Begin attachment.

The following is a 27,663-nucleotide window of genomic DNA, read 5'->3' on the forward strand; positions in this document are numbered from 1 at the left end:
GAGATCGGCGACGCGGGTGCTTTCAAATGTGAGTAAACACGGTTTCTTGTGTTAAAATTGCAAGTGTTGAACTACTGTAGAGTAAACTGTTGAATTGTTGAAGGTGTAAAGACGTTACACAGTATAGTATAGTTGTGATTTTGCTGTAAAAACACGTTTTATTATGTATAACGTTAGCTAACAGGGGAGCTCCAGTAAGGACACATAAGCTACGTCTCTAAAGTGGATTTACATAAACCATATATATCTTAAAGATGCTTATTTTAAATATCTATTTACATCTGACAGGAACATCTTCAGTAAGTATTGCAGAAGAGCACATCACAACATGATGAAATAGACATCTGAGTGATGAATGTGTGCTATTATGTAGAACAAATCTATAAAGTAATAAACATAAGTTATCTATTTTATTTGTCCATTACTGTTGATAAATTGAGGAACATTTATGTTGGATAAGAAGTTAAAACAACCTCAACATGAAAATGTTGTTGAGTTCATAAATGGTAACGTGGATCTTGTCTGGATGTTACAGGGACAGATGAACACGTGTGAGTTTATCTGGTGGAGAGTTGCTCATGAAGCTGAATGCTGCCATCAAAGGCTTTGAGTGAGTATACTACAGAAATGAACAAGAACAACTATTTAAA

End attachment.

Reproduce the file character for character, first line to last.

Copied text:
The following is a 27,663-nucleotide window of genomic DNA, read 5'->3' on the forward strand; positions in this document are numbered from 1 at the left end:
GAGATCGGCGACGCGGGTGCTTTCAAATGTGAGTAAACACGGTTTCTTGTGTTAAAATTGCAAGTGTTGAACTACTGTAGAGTAAACTGTTGAATTGTTGAAGGTGTAAAGACGTTACACAGTATAGTATAGTTGTGATTTTGCTGTAAAAACACGTTTTATTATGTATAACGTTAGCTAACAGGGGAGCTCCAGTAAGGACACATAAGCTACGTCTCTAAAGTGGATTTACATAAACCATATATATCTTAAAGATGCTTATTTTAAATATCTATTTACATCTGACAGGAACATCTTCAGTAAGTATTGCAGAAGAGCACATCACAACATGATGAAATAGACATCTGAGTGATGAATGTGTGCTATTATGTAGAACAAATCTATAAAGTAATAAACATAAGTTATCTATTTTATTTGTCCATTACTGTTGATAAATTGAGGAACATTTATGTTGGATAAGAAGTTAAAACAACCTCAACATGAAAATGTTGTTGAGTTCATAAATGGTAACGTGGATCTTGTCTGGATGTTACAGGGACAGATGAACACGTGTGAGTTTATCTGGTGGAGAGTTGCTCATGAAGCTGAATGCTGCCATCAAAGGCTTTGAGTGAGTATACTACAGAAATGAACAAGAACAACTATTTAAA